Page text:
According to the plea agreement, STOKES has agreed to forfeit $56,000, which was seized on November 16, 2006, and his interest in real properties on Brookside Drive and Airport Boulevard in Wilson, North Carolina; Moonlight Drive, Atlantic Beach, North Carolina; and two residences on Aycock Street in Black Creek, North Carolina; and a Ford vehicle. Further, STOKES has agreed to forfeit accounts receivables totaling more than $260,306.61.

For the charge involving false statements, wire fraud and mail fraud, the maximum penalty is up to five years imprisonment followed by up to three years of supervised release and a fine of up to $250,000. For the money laundering charge, the maximum penalty is up to 20 years imprisonment followed by up to three years of supervised release and a fine of up to $500,000 or twice the value of the property involved in the transactions, whichever is greater.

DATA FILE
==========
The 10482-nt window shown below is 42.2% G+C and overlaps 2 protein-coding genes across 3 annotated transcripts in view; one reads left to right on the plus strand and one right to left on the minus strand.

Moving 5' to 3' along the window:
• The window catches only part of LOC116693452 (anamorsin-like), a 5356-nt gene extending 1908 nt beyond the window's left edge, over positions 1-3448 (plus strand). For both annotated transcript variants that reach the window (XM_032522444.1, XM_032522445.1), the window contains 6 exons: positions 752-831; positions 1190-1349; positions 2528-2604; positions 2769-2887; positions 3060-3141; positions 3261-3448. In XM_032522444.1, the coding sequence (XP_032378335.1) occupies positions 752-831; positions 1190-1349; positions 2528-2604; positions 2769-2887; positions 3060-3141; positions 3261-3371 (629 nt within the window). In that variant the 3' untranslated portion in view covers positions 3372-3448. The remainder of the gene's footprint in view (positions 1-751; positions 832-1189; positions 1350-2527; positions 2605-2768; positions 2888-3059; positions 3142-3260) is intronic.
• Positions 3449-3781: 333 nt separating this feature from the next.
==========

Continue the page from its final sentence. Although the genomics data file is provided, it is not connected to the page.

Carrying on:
There have been 11 other persons charged in connection with the scheme to defraud the Federal Crop Insurance Program. Those defendants have been sentenced or are awaiting sentencing in the upcoming months.

Investigation of this case was conducted by the United States Department of Agriculture, Office of the Inspector General, Risk Management Agency, Special Investigations Branch, and the Internal Revenue Service, Criminal Investigation Division. This case is being handled by the Office’s Economic Crimes Section, with Assistant United States Attorney Banumathi Rangarajan assigned as the lead prosecutor and Assistant United States Attorney William M. Gilmore assigned as co-counsel.

 

News releases are available on the U. S. Attorney’s web page at www.usdoj.gov/usao/nce within 48 hours of release.